Multimodal mobility includes a range of transport options, including buses and other public transport.
Multimodal mobility includes a range of transport options, including buses and other public transport.
( Source: Public Domain / Pixabay)

MOBILITY AS A SERVICE Can multimodal mobility get us out of our cars?

Author / Editor: Cate Lawrence / Florian Richert

Multimodal mobility is posited as an alternative to car ownership and single occupancy journeys. To be effective, it requires significant buy-in from both public and private stakeholders and the necessary city infrastructure.

For most people, travel is a key part of daily life. A daily morning commute could include a walk to a train station, then travel by train to work bus. The evening commute might be traveling via an e-bike or scooter to a restaurant followed by a trip home using a ride-hailing service. Add in configurations for longer trips such as ferries, trams, on-demand shuttles, and flights and you have a plethora of transport experiences over relatively small periods of time. Imagine if, with every trip, you could choose from a range of different transport options, all of which work seamlessly together?
Multimodal mobility is a term used to describe integrated transport – seamless connectivity between different modes of transportation. Such transport includes on-demand shuttles, flights, buses, trains, and trams to taxis, bike, and scooter sharing, walking, and cycling. It’s underpinned by the intention to reduce car ownership, lower a city's carbon footprint, increase public transport usage, and ensure that car travel is made less appealing for short trips.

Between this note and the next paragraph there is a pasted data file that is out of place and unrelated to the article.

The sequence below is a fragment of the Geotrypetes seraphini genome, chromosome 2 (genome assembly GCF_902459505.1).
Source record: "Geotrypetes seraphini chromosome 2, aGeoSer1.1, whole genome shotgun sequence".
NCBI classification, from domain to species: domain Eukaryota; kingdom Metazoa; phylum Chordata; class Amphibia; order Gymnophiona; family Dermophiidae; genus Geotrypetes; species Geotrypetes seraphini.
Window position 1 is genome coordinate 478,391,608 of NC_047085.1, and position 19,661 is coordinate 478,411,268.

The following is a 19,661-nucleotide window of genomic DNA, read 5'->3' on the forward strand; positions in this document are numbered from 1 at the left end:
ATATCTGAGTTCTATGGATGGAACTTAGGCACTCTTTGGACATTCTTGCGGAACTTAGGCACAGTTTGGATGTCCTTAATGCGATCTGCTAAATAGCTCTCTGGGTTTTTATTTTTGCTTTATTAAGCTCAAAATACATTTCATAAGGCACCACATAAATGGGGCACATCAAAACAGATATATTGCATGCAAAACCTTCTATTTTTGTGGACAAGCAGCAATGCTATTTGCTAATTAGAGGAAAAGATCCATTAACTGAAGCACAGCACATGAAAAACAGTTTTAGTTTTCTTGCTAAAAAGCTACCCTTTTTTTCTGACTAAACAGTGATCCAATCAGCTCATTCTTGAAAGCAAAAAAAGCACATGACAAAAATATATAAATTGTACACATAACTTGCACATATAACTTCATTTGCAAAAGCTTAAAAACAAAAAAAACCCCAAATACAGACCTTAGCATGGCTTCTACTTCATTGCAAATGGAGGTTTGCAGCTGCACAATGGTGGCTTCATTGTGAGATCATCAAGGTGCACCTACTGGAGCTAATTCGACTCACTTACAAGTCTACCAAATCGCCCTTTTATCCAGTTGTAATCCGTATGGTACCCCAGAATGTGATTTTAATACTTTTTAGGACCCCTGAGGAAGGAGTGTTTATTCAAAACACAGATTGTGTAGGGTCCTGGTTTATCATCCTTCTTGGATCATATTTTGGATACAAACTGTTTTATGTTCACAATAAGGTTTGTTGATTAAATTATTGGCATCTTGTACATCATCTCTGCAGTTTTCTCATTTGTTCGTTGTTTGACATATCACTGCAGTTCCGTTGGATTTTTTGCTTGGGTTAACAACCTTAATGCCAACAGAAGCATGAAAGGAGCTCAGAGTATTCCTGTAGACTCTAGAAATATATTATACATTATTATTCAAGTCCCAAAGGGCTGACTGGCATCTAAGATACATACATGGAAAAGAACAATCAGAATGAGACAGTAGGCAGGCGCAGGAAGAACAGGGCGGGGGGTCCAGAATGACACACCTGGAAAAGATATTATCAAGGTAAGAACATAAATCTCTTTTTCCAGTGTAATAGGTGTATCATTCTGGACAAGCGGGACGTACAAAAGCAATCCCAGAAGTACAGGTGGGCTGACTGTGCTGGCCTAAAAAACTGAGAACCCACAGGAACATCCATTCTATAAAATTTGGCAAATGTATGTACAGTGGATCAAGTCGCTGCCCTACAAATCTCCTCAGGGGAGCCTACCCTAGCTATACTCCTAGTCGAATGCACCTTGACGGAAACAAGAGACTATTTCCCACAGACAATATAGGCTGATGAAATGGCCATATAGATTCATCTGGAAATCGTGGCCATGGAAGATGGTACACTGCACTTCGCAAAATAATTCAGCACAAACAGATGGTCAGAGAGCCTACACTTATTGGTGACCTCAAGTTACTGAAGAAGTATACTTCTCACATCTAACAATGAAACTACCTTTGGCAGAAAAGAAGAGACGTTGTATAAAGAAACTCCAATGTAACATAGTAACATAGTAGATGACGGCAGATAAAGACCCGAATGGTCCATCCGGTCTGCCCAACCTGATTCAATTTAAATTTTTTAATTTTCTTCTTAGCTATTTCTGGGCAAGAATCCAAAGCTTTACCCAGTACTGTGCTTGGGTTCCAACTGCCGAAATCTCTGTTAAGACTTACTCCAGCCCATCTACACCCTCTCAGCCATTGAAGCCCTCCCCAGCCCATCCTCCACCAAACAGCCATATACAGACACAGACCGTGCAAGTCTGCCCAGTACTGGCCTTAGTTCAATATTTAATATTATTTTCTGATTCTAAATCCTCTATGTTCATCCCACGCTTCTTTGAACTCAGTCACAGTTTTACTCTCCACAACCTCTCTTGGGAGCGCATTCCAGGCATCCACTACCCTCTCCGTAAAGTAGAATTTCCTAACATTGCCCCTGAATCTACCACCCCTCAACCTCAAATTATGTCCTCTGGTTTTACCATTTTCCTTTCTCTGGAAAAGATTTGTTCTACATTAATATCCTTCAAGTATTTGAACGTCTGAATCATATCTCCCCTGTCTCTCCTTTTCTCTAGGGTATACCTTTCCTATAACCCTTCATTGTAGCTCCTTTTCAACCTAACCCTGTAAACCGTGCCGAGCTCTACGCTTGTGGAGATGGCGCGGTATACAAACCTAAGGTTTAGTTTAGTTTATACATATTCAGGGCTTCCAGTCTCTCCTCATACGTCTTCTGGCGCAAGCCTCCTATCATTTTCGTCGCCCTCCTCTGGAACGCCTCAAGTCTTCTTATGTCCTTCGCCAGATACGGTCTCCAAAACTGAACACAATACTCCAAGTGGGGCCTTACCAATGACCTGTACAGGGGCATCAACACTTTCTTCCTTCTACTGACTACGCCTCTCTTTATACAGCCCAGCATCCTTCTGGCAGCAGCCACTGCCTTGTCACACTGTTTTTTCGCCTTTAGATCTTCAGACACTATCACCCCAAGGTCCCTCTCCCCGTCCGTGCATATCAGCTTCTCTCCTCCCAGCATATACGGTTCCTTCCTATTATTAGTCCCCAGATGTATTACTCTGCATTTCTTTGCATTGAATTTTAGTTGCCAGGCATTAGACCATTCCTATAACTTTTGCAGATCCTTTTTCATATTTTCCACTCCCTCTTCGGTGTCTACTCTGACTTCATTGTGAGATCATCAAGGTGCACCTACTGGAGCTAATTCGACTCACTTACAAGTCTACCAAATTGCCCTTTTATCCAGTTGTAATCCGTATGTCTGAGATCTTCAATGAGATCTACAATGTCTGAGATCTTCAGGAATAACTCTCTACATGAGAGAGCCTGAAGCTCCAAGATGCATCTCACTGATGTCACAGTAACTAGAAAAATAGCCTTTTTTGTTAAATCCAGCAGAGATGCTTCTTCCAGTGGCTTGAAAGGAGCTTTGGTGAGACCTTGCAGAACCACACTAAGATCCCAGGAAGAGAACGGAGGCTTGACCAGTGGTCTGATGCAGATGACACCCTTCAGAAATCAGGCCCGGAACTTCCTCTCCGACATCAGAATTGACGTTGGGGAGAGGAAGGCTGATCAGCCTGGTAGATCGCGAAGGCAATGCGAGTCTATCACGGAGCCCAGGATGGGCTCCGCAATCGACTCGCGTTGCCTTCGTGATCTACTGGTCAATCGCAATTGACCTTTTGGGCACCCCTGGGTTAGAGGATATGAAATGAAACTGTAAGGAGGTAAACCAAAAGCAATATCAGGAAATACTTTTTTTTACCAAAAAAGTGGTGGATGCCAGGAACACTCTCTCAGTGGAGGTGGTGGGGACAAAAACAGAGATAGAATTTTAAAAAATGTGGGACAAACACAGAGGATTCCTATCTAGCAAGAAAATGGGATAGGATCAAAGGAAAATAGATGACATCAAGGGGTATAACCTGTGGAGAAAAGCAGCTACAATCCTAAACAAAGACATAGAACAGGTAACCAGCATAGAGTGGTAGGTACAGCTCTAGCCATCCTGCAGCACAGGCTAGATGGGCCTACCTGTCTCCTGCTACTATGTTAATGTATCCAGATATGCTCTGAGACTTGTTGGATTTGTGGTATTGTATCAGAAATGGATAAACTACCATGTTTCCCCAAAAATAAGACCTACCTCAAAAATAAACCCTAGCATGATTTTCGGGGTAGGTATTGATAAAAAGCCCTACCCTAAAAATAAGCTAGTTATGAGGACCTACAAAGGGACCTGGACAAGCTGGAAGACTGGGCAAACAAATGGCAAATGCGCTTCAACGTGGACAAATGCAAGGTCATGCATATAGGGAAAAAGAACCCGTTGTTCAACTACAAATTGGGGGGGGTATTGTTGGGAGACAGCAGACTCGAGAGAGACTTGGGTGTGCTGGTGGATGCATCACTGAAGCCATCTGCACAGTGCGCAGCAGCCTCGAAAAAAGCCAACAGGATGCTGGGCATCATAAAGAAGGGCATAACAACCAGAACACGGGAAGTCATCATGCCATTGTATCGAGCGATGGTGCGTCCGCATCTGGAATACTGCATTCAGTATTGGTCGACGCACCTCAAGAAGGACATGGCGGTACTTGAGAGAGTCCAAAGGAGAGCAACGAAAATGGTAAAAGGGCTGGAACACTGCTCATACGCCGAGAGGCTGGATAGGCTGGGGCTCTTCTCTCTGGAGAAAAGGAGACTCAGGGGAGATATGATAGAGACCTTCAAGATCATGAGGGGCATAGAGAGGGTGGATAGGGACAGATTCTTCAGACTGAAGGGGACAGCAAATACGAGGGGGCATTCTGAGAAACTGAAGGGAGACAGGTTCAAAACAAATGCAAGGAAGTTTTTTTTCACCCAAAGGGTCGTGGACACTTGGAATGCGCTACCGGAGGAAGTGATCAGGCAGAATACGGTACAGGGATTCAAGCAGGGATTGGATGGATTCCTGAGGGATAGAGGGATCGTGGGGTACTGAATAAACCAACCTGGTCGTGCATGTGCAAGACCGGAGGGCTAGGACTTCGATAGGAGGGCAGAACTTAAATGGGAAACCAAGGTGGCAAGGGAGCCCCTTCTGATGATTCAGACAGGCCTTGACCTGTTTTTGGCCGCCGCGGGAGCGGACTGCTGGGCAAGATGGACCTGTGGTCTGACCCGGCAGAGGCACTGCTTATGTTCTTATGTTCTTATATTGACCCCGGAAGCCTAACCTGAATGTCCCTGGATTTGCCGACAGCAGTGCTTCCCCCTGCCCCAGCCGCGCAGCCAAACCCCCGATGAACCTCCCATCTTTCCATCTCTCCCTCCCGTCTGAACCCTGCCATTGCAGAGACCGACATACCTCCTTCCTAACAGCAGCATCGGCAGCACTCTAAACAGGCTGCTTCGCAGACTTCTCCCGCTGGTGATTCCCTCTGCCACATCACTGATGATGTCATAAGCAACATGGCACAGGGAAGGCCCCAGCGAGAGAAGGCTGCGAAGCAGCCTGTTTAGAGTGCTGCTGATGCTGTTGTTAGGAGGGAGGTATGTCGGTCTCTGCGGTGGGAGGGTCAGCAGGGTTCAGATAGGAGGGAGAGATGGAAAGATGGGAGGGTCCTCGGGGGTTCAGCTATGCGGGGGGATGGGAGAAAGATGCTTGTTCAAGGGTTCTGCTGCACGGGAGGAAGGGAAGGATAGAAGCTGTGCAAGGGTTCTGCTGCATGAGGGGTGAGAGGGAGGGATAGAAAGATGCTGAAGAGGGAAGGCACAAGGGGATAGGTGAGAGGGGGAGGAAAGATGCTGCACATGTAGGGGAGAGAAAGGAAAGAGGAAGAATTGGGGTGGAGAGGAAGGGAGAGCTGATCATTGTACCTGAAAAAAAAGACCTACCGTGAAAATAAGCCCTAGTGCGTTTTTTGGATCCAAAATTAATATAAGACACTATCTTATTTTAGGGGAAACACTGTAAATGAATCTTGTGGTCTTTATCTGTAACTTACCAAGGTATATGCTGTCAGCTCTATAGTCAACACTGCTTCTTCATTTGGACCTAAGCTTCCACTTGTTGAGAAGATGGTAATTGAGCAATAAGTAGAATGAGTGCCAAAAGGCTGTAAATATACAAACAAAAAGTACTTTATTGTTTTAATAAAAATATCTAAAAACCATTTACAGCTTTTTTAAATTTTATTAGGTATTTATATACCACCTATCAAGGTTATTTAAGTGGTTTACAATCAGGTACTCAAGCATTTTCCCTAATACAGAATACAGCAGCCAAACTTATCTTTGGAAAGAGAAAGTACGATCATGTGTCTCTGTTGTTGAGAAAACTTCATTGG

As a trend multimodal mobility embodies fundamental changes to how we travel - when multimodal mobility works well, a private car is no longer necessary. McKinsey predicts that up to one out of ten new cars sold in 2030 may likely be a shared vehicle, which could reduce sales of private-use vehicles. This would mean that more than 30 percent of miles driven in new cars sold could be from shared mobility. On this trajectory, one out of three new cars sold could potentially be a shared vehicle as soon as 2050. They also posit a future where shifts in mobility will contribute to specialized vehicles such as a car specifically built for e-hailing services—designed for high utilization, robustness, additional mileage, and passenger comfort.

Let’s take a look at the key components that make an effective multimodal mobility strategy:

Mobility as a service is the key to multimodal mobility

Critical to the notion of multimodal mobility is mobility as a service (MaaS) is, the use of platforms and apps that enables customers to choose, book, and pay for their choice of transport all in one place.
In Helsinki, the app Whim provides access to all city transport services in one platform, from car to taxis, public transport, TIER e-scooters, and city bikes. Payment options include pay-as-you-go plans and subscriptions. For example, a Whim Urban 30 day ticket costs €59,70 and includes a 30-day public transport ticket, 30-minute scooter, and e-bike rides, and 4 x €10 (max. 5km rides) taxi rides. Pricing options vary, culminating in a monthly unlimited package priced at €699.

In Japan, the app My Route created by Toyota combines public transportation, taxis, cycle sharing, private cars, “parks & rides”, boats, and Toyota's mobility services (Toyota Rent a Car,). The app provides weather alerts, transfer information platform exits, and bus schedules in real-time, including arrival forecasts and delays. It details parking spaces and it also includes local events and sightseeing information.

How long does it take to get from one transport option to another?
How long does it take to get from one transport option to another?
(Source: Public Domain / Pixabay)